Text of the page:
I saw a few stories on China today that are thread-worthy and wanted to share.
First of all, this is a story on how China is giving the one-child policy a facelift — not changing the policy itself, but softening its sloganeering. The story made my eyes pop out when I read this:
People’s Daily cites several examples of “harsh slogans,” including those “which sometimes even threaten criminal acts.” The newly instituted program, slugged the “face-washing project,” will offer more proactive slogans to help enforce the policy, which has been in place since 1979. China claims the policy, which applies to those living in urban areas, affects approximately 35.9 percent of the population and has resulted in an estimated 400 million fewer births since first being implemented.
Some examples of the more offensive slogans currently in use include:
“If you don’t receive the tubal ligation surgery by the deadline, your house will be demolished!”
“We would rather scrape your womb than allow you to have a second child!”
“Kill all your family members if you don’t follow the rule!”
“Once you get captured, an immediate tubal ligation will be done; Should you escape, we’ll hunt you down; If you attempt a suicide, we’ll offer you either the rope or a bottle of poison.”
The new less offensive slogans replacing the more callous ones will reportedly seek to “avoid offending the public and stoking social tensions.”
I want to ask my friends in China, is this for real? Is this an example of extreme Western media bias and ignorance, or do these sickening slogans actually exist??
[Update: CDT offers a source. Reliable?]
Next, there’s an interesting blog post on whether or not China is ready for democracy. Yes, we all know this is a tired subject, but this post is quite thoughtful and knowledgeable. I have never said I believed China was ready for democracy, but I do believe it’s ready to become more democratic, to give it’s people better representation (as opposed to giving them Western-style democracy). The post is well worth a read. The government’s position for decades is that the people aren’t ready. Will there ever be a time when they are? Excerpt from the blog post:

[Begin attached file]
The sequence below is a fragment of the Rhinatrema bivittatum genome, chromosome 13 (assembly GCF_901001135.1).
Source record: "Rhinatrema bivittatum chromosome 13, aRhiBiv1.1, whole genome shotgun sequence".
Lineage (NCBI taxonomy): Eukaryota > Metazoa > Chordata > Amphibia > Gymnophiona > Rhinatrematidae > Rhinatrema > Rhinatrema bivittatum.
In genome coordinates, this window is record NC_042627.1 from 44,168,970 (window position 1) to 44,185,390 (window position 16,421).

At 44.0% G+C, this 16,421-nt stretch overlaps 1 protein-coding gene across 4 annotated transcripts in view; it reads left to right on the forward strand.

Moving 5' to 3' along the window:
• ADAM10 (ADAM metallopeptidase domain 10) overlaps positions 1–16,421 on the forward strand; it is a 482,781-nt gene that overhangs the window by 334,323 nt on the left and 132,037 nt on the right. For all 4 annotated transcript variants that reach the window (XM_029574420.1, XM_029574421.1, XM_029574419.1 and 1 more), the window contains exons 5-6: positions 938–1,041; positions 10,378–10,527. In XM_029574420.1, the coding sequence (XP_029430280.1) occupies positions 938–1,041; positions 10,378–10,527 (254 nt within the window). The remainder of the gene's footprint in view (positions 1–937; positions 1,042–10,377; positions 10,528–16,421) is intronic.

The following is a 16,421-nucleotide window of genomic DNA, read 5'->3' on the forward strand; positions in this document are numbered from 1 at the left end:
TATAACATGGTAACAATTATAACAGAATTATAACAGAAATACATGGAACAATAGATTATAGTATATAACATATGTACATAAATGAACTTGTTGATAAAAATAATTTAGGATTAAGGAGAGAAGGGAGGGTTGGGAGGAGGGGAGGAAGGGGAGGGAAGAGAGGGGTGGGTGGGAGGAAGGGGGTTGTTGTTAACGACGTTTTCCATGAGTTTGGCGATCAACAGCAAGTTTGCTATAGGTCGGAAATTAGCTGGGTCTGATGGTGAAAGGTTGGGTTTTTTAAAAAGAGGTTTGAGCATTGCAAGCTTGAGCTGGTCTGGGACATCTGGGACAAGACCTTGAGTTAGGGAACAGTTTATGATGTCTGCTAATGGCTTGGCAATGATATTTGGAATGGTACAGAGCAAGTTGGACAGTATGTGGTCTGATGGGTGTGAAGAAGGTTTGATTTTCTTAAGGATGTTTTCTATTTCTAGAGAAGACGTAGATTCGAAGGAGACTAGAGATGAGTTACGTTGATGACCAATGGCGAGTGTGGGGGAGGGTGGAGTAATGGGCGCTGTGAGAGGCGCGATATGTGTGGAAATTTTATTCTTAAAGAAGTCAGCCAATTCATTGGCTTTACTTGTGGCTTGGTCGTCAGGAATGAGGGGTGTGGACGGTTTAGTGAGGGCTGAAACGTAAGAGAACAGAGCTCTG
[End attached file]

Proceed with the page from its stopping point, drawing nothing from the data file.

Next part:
As popular blogger Han Han argued at the start of the year, China isn’t ready for democracy, because the people aren’t capable of making their own good decisions (Charlie Custer, from ChinaGeeks.org, wrote an excellent post exploring this particular issue). This idea has been put forth time and again by Party sympathizers, that simply the character of the average laobaixing is too low to make these kinds of decisions (Similar arguments were made in the US around the turn of the century in relation to voting rights for minorities and women).
The part of this argument that I find the most sickening, is that many Chinese are poorly educated and are therefore ill-equipped for democracy. But who is responsible for the current state of China’s educational system? The very people who would lose the most in a democracy.
Given this, it is also worth noting that China’s current system seems incapable of promoting people worthy of public service. With rampant corruption leading to weekly scandals that effect the lives of the laobaixing, what evidence is there that democracy would make things worse? Are farmers really more likely to vote for candidates that can’t protect their land rights? Would urbanites put up with officials that approve the construction of heavily polluting factories that send their children to the hospital?
In fact, the results of low-level elections have already achieved encouraging results in the countryside. As John Kennedy noted in a 2001 study, village elections result in leaders that are more accountable to the villagers, and results in more equitable land distribution (cited in this 2009 paper by Kevin O’brien and Rongbin Han which is worth reading). The problem is that elected village leaders are still dominated by local Party secretaries in a way that minimizes the voice of the laobaixing.
I love the line, “With rampant corruption leading to weekly scandals that effect the lives of the laobaixing, what evidence is there that democracy would make things worse?”
And finally, you should all check out this delightful post on the recent resurrection of Lei Feng (I know, it seems he’s always being resurrected) to keep people patriotic and willing to take what they get even as they see trillionaires driving by in Ferraris and eating a restaurant meal that costs more than they earn in a year. No matter what, they should be happy to live as Lei Feng did, if he ever existed, content to be a screw in the wonderful Communist Party machine. Do any Chinese still buy this nonsense today?
Richard Burger is the author of Behind the Red Door: Sex in China, an exploration of China's sexual revolution and its clash with traditional Chinese values.